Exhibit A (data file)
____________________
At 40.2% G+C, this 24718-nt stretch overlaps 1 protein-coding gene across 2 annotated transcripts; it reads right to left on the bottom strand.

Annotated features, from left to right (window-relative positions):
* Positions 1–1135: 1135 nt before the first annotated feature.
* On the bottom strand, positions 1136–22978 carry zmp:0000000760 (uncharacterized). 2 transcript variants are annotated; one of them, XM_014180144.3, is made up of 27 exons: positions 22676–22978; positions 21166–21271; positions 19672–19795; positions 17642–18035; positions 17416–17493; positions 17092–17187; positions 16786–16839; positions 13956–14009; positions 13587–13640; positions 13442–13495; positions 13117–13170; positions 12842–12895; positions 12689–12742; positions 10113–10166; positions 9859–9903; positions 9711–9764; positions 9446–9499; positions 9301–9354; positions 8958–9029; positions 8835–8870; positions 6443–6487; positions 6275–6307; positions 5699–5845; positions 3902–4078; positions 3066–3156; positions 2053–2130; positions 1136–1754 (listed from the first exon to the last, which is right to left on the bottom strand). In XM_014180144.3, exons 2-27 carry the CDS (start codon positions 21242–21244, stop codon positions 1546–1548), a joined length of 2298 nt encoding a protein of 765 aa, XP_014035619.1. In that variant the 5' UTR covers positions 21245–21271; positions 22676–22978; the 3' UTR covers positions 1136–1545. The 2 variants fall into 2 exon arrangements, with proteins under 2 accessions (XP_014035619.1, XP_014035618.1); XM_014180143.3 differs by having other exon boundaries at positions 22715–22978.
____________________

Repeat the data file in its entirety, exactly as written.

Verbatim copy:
At 40.2% G+C, this 24718-nt stretch overlaps 1 protein-coding gene across 2 annotated transcripts; it reads right to left on the bottom strand.

Annotated features, from left to right (window-relative positions):
* Positions 1–1135: 1135 nt before the first annotated feature.
* On the bottom strand, positions 1136–22978 carry zmp:0000000760 (uncharacterized). 2 transcript variants are annotated; one of them, XM_014180144.3, is made up of 27 exons: positions 22676–22978; positions 21166–21271; positions 19672–19795; positions 17642–18035; positions 17416–17493; positions 17092–17187; positions 16786–16839; positions 13956–14009; positions 13587–13640; positions 13442–13495; positions 13117–13170; positions 12842–12895; positions 12689–12742; positions 10113–10166; positions 9859–9903; positions 9711–9764; positions 9446–9499; positions 9301–9354; positions 8958–9029; positions 8835–8870; positions 6443–6487; positions 6275–6307; positions 5699–5845; positions 3902–4078; positions 3066–3156; positions 2053–2130; positions 1136–1754 (listed from the first exon to the last, which is right to left on the bottom strand). In XM_014180144.3, exons 2-27 carry the CDS (start codon positions 21242–21244, stop codon positions 1546–1548), a joined length of 2298 nt encoding a protein of 765 aa, XP_014035619.1. In that variant the 5' UTR covers positions 21245–21271; positions 22676–22978; the 3' UTR covers positions 1136–1545. The 2 variants fall into 2 exon arrangements, with proteins under 2 accessions (XP_014035619.1, XP_014035618.1); XM_014180143.3 differs by having other exon boundaries at positions 22715–22978.